Always fancied a Raspberry Pi, but haven’t quite got around to it? Or want to upgrade to the latest model? The release of the Raspberry Pi 3 B+ is the perfect time to jump aboard, and here’s everything you need to know about it.
What’s the Deal With the Raspberry Pi 3 B+?
Released on March 14, 2018 (Pi Day), the Raspberry Pi 3 B+ is the first revision of the Raspberry Pi 3, initially released in 2016. (Two versions of the Raspberry Pi Zero, the W and the WH, have been released since.)
As with previous models, the Raspberry Pi 3 B+ is incredibly affordable.
Offering improved system specs (see below) and additional features, the Raspberry Pi 3 B+ is a must have for enthusiasts.
Shipped alone, the device comes with a short setup guide. All other accessories will need to be bought separately, however, which may increase your outlay.
Raspberry Pi 3 B+ Specifications
If you’re considering upgrading to a Raspberry Pi 3 B+ (or simply fancy one for more Pi-flavored tinkering), it will probably be because of the improved hardware specification.
This time around, the ARMv8-A 64-bit architecture uses a BCM2837B0 SoC (System on a Chip). At the heart of this is a 1.4GHz 64-bit quad-core ARM Cortex-A53 CPU, with a GPU and 1GB of RAM.
Most other hardware is the same as the previous Raspberry Pi 3, but there are some interesting differences. For instance, the dual-band 802.11ac wireless LAN (2.4GHz and 5GHz) and Bluetooth 4.2 is faster than the previous model.
With faster Ethernet too, wireless and wired network throughput has been increased by around three times. That is pretty impressive. However, keep in mind that all devices connected via USB (including the Ethernet) will share the single port USB bus, limited to a total of 480Mbps.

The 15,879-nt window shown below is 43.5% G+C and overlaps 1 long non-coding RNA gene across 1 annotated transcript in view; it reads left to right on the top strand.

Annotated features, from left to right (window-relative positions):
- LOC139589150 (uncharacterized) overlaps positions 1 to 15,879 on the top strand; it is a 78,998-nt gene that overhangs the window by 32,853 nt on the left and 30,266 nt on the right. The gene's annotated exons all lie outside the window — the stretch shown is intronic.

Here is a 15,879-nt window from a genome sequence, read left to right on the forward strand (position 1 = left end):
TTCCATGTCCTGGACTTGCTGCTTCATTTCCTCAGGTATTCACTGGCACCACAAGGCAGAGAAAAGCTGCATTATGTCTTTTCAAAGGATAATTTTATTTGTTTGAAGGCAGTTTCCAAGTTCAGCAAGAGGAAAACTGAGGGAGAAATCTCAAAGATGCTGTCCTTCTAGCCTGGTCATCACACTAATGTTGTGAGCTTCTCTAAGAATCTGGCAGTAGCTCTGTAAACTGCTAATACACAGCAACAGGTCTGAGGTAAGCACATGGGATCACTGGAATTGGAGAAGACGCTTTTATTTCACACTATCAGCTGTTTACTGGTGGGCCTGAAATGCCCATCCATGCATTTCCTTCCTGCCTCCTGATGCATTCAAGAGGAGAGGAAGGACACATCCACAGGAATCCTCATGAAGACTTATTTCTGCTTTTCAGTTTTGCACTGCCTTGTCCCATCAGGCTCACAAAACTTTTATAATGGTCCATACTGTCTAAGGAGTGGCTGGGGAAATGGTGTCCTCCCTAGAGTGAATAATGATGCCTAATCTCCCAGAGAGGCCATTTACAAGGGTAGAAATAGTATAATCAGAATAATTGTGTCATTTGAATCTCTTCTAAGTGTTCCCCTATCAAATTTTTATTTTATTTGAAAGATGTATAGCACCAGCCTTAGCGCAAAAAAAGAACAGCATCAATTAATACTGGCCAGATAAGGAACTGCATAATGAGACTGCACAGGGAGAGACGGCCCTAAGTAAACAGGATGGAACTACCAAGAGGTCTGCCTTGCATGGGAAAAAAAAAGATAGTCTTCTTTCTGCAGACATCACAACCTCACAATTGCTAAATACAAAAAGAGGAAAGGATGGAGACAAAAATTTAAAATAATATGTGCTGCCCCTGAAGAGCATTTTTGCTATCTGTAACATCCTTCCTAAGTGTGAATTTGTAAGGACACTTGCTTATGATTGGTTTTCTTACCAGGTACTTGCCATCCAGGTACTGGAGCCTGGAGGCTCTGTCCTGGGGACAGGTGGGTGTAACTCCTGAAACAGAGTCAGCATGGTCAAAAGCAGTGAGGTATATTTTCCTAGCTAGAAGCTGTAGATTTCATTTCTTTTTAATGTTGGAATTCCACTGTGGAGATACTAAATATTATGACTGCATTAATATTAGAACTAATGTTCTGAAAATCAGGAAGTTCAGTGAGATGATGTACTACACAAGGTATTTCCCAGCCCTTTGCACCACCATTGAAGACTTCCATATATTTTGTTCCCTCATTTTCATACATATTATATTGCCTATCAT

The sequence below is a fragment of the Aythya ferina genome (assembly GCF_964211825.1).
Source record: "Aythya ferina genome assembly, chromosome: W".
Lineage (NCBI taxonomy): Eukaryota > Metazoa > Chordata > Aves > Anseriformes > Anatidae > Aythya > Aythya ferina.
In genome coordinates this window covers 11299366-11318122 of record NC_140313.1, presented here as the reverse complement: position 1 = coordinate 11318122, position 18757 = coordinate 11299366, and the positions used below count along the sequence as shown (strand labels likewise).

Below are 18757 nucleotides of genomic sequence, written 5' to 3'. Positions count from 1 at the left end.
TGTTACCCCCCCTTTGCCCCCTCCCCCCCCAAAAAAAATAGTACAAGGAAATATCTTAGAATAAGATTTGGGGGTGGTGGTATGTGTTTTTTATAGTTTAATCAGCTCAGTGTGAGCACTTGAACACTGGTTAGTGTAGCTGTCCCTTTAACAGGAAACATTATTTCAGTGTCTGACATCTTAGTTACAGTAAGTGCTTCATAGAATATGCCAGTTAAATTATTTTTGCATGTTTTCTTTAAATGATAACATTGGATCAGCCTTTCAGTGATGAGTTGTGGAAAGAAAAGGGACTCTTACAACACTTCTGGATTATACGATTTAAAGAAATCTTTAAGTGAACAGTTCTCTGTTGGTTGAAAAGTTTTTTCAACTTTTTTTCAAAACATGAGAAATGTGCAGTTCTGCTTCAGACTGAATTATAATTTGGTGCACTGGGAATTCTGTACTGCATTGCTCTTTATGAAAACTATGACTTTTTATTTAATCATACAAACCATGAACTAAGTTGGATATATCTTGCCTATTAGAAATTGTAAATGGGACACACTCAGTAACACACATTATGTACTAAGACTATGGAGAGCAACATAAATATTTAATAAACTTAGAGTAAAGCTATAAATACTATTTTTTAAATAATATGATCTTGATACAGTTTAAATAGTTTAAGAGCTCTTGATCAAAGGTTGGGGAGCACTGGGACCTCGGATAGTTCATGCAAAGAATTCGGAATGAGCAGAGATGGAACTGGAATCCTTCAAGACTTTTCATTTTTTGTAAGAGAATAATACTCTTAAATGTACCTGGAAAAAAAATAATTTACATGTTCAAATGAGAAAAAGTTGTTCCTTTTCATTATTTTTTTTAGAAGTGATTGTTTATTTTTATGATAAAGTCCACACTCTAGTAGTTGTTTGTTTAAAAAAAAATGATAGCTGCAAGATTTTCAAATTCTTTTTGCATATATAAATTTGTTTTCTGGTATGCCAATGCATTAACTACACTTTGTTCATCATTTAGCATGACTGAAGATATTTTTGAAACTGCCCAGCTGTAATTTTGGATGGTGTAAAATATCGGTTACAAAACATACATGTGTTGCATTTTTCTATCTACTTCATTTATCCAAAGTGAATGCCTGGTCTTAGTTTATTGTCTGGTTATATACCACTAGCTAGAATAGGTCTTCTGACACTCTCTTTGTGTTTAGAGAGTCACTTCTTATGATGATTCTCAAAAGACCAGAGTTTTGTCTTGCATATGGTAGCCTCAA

Under the hood, there is also improved PXE network booting, while anyone using a USB mass storage device will also benefit from better booting. The Pi 3 B+ also boasts improved thermal management, which should offer some new overclocking possibilities. Heatsinks and other cooling will no doubt be required!
Finally, improved PMIC (Power Management IC) improves dynamic voltage scaling, giving the Pi 3 B+ better data and performance control.
First Impressions of the Raspberry Pi 3 B+
Several subtle changes have been made to the Raspberry Pi 3 B+. Most obvious is the heat spreader atop of the SoC, which resembles a small Pentium 4 (or later) CPU. While a heat spreader can be used with heatsink, they’re typically used alongside a system fan.
You’ll probably also notice the metal shield that sits around the improved Wi-Fi and Bluetooth chip. The reason? Well, it’s been embossed with a Raspberry Pi logo, which we think you’ll agree looks rather fetching.
Also, look out for the new Power over Ethernet (PoE) four pin connector, between the GPIO and USB ports. The purpose of this is to provide power to the Pi (alongside data) from a special Ethernet cable. A new HAT will be available to adapt the 48V from a PoE supply to a more suitable 5V for the Raspberry Pi.
Initial impressions of the Pi 3 B+ are good. So far I’ve only been able to run existing projects rather than start something new. However, it certainly feels faster, especially when accessing over VNC and RDP.